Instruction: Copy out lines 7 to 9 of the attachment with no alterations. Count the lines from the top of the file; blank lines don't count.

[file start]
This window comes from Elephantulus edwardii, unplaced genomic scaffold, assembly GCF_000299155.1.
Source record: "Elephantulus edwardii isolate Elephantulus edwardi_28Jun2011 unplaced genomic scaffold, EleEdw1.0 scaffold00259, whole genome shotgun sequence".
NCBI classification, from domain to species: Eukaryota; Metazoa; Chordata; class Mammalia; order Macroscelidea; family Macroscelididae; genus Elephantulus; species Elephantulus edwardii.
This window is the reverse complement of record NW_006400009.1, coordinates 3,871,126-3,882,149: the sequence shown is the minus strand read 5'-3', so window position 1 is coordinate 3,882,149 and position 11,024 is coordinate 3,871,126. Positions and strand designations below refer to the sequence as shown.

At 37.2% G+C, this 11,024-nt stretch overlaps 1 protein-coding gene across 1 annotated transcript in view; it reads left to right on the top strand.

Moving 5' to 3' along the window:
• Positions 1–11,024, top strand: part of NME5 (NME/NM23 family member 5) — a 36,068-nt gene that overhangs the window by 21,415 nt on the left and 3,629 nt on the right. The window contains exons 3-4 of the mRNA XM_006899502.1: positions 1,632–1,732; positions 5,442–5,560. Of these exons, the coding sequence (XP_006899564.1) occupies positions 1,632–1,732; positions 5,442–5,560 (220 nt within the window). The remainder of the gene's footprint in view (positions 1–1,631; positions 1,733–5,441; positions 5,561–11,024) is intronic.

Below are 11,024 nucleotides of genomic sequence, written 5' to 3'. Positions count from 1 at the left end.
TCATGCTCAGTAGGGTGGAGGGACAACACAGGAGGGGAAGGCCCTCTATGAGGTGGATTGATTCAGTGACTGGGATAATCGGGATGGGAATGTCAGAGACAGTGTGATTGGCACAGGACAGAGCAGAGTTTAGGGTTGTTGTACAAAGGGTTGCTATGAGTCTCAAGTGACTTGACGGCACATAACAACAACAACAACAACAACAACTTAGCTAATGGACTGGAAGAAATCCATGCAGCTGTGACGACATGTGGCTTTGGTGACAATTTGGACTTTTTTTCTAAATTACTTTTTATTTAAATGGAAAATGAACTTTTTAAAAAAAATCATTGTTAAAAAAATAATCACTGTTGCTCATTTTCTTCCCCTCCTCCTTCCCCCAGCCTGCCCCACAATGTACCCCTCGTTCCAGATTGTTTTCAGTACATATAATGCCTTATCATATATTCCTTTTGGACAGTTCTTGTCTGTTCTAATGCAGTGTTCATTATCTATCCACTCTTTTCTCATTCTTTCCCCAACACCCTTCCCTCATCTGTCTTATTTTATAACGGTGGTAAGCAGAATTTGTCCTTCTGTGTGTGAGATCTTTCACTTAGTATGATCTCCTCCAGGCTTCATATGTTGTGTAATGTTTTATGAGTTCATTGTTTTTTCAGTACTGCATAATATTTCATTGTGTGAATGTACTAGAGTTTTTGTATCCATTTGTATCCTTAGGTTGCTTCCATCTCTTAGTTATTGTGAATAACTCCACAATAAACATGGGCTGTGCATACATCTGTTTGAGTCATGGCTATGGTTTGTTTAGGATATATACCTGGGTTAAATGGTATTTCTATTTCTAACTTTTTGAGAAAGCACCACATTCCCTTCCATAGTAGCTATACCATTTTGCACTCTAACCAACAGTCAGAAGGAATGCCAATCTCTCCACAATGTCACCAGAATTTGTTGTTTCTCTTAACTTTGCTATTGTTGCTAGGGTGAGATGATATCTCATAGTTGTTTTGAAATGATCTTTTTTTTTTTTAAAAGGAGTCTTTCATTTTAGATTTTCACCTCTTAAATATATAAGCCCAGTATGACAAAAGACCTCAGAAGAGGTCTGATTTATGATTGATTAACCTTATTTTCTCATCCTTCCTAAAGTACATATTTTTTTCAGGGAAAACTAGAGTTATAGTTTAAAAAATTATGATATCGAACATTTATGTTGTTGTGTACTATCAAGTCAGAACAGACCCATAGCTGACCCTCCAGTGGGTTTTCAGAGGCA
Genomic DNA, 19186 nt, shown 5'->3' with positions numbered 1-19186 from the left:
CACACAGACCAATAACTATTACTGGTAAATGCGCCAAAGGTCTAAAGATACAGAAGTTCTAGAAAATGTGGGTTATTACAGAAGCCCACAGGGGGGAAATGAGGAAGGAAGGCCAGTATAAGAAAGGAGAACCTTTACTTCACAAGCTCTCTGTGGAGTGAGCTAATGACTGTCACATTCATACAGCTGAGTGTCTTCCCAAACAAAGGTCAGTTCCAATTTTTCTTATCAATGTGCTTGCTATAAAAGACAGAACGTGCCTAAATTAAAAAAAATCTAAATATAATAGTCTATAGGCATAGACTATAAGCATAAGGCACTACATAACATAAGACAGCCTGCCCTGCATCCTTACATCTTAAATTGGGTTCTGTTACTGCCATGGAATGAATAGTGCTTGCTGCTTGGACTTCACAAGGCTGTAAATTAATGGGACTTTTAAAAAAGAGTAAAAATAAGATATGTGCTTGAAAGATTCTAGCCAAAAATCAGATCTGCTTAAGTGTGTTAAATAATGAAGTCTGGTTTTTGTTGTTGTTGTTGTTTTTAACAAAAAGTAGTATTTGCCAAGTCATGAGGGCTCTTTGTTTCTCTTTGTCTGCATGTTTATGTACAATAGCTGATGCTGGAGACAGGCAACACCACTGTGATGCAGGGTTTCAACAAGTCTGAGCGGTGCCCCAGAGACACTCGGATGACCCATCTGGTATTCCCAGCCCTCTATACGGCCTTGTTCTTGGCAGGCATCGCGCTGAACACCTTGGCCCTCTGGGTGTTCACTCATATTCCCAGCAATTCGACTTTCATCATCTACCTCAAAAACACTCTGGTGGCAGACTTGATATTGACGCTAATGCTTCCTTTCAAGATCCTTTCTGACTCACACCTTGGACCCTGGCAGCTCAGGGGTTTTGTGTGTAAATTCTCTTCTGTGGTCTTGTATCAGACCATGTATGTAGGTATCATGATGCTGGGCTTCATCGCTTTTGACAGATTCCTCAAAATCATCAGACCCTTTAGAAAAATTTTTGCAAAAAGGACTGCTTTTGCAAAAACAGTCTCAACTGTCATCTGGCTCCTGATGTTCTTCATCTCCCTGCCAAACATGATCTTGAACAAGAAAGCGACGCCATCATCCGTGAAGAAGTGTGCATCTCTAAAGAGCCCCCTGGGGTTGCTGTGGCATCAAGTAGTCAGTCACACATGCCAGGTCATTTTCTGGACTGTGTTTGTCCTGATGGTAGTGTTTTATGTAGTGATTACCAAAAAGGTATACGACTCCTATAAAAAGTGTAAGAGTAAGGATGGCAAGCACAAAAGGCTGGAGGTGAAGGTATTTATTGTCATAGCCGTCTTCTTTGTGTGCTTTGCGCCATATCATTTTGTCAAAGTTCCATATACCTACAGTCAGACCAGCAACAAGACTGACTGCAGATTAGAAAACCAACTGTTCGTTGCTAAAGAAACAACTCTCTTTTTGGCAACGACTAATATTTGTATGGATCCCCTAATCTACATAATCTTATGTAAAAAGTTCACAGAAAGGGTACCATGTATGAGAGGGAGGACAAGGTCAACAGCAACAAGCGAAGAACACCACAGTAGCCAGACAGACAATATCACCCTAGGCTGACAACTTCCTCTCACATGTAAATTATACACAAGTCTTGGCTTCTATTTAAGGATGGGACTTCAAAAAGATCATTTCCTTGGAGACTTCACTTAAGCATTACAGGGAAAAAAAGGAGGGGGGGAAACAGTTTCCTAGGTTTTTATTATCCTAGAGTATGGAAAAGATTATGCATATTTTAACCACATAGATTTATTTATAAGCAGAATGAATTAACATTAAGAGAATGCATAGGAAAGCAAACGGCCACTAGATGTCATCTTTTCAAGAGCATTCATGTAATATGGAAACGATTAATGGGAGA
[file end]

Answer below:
• Positions 1–11,024, top strand: part of NME5 (NME/NM23 family member 5) — a 36,068-nt gene that overhangs the window by 21,415 nt on the left and 3,629 nt on the right. The window contains exons 3-4 of the mRNA XM_006899502.1: positions 1,632–1,732; positions 5,442–5,560. Of these exons, the coding sequence (XP_006899564.1) occupies positions 1,632–1,732; positions 5,442–5,560 (220 nt within the window). The remainder of the gene's footprint in view (positions 1–1,631; positions 1,733–5,441; positions 5,561–11,024) is intronic.

Below are 11,024 nucleotides of genomic sequence, written 5' to 3'. Positions count from 1 at the left end.
TCATGCTCAGTAGGGTGGAGGGACAACACAGGAGGGGAAGGCCCTCTATGAGGTGGATTGATTCAGTGACTGGGATAATCGGGATGGGAATGTCAGAGACAGTGTGATTGGCACAGGACAGAGCAGAGTTTAGGGTTGTTGTACAAAGGGTTGCTATGAGTCTCAAGTGACTTGACGGCACATAACAACAACAACAACAACAACAACTTAGCTAATGGACTGGAAGAAATCCATGCAGCTGTGACGACATGTGGCTTTGGTGACAATTTGGACTTTTTTTCTAAATTACTTTTTATTTAAATGGAAAATGAACTTTTTAAAAAAAATCATTGTTAAAAAAATAATCACTGTTGCTCATTTTCTTCCCCTCCTCCTTCCCCCAGCCTGCCCCACAATGTACCCCTCGTTCCAGATTGTTTTCAGTACATATAATGCCTTATCATATATTCCTTTTGGACAGTTCTTGTCTGTTCTAATGCAGTGTTCATTATCTATCCACTCTTTTCTCATTCTTTCCCCAACACCCTTCCCTCATCTGTCTTATTTTATAACGGTGGTAAGCAGAATTTGTCCTTCTGTGTGTGAGATCTTTCACTTAGTATGATCTCCTCCAGGCTTCATATGTTGTGTAATGTTTTATGAGTTCATTGTTTTTTCAGTACTGCATAATATTTCATTGTGTGAATGTACTAGAGTTTTTGTATCCATTTGTATCCTTAGGTTGCTTCCATCTCTTAGTTATTGTGAATAACTCCACAATAAACATGGGCTGTGCATACATCTGTTTGAGTCATGGCTATGGTTTGTTTAGGATATATACCTGGGTTAAATGGTATTTCTATTTCTAACTTTTTGAGAAAGCACCACATTCCCTTCCATAGTAGCTATACCATTTTGCACTCTAACCAACAGTCAGAAGGAATGCCAATCTCTCCACAATGTCACCAGAATTTGTTGTTTCTCTTAACTTTGCTATTGTTGCTAGGGTGAGATGATATCTCATAGTTGTTTTGAAATGATCTTTTTTTTTTTTAAAAGGAGTCTTTCATTTTAGATTTTCACCTCTTAAATATATAAGCCCAGTATGACAAAAGACCTCAGAAGAGGTCTGATTTATGATTGATTAACCTTATTTTCTCATCCTTCCTAAAGTACATATTTTTTTCAGGGAAAACTAGAGTTATAGTTTAAAAAATTATGATATCGAACATTTATGTTGTTGTGTACTATCAAGTCAGAACAGACCCATAGCTGACCCTCCAGTGGGTTTTCAGAGGCA